adore

[uh-dawr, uh-dohr]
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verb (used with object), a·dored, a·dor·ing.
  1. to regard with the utmost esteem, love, and respect; honor.
  2. to pay divine honor to; worship: to adore God.
  3. to like or admire very much: I simply adore the way your hair is done!
verb (used without object), a·dored, a·dor·ing.
  1. to worship.

Origin of adore

1275–1325; < Latin adōrāre to speak to, pray, worship, equivalent to ad- ad- + ōrāre to speak, beg (see oral); replacing Middle English aour(i)e < Old French aourer < Latin
Related formsa·dor·er, nouna·dor·ing·ly, adverbun·a·dored, adjectiveun·a·dor·ing, adjectiveun·a·dor·ing·ly, adverb

Synonyms for adore

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Antonyms for adore

1. abhor.
Dictionary.com Unabridged Based on the Random House Unabridged Dictionary, © Random House, Inc. 2018


Examples from the Web for adored

Contemporary Examples of adored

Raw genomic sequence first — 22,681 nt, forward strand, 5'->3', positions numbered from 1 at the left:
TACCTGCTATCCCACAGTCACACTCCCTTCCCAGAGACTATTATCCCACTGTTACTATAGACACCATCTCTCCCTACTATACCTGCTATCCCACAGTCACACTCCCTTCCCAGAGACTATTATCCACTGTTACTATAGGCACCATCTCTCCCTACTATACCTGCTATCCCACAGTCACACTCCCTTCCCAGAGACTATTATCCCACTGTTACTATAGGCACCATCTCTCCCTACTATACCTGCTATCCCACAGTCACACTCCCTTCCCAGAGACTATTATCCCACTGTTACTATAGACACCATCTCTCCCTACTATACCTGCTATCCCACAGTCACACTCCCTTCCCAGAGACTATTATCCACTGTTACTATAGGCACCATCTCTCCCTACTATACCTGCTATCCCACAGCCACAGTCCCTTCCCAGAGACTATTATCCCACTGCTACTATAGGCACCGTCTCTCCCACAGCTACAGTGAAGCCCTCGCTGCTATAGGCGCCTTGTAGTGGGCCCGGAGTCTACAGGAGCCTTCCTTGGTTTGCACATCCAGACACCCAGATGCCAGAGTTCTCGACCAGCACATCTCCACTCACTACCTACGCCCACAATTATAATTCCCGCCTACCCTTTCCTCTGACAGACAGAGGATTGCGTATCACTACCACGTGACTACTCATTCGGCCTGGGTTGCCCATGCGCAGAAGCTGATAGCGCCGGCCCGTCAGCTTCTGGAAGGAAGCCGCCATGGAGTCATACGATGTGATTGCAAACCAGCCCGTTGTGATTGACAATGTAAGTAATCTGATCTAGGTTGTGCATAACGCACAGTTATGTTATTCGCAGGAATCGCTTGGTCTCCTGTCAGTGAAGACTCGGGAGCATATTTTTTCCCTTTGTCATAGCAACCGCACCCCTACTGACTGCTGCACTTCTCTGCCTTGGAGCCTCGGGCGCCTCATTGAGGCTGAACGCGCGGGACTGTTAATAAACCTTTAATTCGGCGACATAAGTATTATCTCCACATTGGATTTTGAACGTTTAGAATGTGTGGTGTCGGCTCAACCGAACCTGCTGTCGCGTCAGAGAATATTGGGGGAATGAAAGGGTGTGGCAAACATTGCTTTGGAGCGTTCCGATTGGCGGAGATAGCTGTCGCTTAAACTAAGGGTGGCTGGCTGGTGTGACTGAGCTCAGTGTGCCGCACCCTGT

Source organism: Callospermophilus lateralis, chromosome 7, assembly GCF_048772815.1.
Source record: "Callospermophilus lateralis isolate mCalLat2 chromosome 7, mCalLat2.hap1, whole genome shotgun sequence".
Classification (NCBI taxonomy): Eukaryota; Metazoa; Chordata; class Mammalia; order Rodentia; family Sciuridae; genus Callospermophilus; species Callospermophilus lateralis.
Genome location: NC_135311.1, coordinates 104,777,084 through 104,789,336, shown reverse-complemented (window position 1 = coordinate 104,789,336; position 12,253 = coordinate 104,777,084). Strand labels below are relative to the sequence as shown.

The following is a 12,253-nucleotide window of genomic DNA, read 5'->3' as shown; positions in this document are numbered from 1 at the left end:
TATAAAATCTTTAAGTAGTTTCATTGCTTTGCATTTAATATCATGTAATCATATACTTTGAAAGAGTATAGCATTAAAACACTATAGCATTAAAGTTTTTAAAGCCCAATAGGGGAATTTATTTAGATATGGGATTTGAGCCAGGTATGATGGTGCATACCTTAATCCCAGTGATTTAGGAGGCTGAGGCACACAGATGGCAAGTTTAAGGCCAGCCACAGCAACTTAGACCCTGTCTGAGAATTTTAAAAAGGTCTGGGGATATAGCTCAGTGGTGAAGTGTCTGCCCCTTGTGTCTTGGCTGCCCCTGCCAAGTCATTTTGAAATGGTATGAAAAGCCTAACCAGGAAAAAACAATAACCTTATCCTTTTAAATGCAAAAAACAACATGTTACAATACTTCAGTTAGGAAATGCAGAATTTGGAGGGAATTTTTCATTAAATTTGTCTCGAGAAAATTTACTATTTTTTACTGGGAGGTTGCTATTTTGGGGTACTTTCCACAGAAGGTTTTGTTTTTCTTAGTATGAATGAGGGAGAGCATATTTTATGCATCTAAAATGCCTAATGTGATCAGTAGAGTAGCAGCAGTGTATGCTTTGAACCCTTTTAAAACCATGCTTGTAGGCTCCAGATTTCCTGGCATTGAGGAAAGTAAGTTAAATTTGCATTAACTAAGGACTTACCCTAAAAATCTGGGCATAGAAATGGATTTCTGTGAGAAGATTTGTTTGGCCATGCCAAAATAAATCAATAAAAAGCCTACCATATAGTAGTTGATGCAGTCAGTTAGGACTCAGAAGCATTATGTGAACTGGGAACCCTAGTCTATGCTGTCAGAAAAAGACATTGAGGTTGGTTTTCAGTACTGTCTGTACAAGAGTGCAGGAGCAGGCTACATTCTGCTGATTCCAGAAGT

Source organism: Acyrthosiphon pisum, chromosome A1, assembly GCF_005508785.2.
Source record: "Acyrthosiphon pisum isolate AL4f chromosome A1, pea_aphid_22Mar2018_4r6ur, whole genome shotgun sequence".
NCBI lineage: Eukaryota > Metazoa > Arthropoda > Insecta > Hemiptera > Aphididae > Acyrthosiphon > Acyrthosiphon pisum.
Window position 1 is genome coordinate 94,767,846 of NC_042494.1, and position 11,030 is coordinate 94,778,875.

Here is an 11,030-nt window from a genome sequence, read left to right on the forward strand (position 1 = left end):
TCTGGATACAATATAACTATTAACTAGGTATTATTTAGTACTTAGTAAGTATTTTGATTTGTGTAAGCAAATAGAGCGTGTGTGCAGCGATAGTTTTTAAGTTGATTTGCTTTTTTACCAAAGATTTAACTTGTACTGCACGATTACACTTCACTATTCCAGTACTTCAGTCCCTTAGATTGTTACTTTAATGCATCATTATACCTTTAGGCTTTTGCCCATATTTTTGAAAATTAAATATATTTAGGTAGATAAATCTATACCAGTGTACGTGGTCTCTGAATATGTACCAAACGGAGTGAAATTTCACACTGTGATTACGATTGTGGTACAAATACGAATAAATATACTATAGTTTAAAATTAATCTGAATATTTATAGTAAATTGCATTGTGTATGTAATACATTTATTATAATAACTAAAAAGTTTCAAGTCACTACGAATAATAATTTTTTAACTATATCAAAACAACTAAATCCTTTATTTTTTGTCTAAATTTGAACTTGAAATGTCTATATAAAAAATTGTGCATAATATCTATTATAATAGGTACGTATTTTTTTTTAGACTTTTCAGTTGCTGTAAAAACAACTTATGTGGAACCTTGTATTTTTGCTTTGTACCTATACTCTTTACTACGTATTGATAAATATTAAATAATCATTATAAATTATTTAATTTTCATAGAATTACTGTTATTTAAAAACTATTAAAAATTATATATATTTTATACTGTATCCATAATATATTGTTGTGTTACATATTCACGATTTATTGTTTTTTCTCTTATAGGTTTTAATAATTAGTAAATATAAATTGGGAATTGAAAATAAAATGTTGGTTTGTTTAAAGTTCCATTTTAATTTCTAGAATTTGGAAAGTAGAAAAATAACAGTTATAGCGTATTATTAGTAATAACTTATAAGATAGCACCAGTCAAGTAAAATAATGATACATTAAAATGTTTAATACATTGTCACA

Historical Examples of adored

  • The Rosenfelds adored him, with the single exception of the head of the family.

    K

    Mary Roberts Rinehart

  • She thought only of him; she adored him in the lustre of his legendary nobility.

    The Dream

    Emile Zola

  • I began to tremble all over, as I adored that doll, which had been given to me by my father.

    My Double Life

    Sarah Bernhardt

  • I did not care much for her, as she was cold and affected, but I adored my uncle.

    My Double Life

    Sarah Bernhardt

  • All of them adored and envied my hair, because it was so soft and light and golden.

    My Double Life

    Sarah Bernhardt


British Dictionary definitions for adored

adore

verb
  1. (tr) to love intensely or deeply
  2. to worship (a god) with religious rites
  3. (tr) informal to like very muchI adore chocolate
Derived Formsadorer, nounadoring, adjectiveadoringly, adverb

Word Origin for adore

C15: via French from Latin adōrāre, from ad- to + ōrāre to pray
Collins English Dictionary - Complete & Unabridged 2012 Digital Edition © William Collins Sons & Co. Ltd. 1979, 1986 © HarperCollins Publishers 1998, 2000, 2003, 2005, 2006, 2007, 2009, 2012

Word Origin and History for adored

adore

v.

late 14c., aouren, "to worship, pay divine honors to, bow down before," from Old French aorer "to adore, worship, praise" (10c.), from Latin adorare "speak to formally, beseech, ask in prayer," in Late Latin "to worship," from ad- "to" (see ad-) + orare "speak formally, pray" (see orator). Meaning "to honor very highly" is attested from 1590s; weakened sense of "to be very fond of" emerged by 1880s. Related: Adored; adoring.

Online Etymology Dictionary, © 2010 Douglas Harper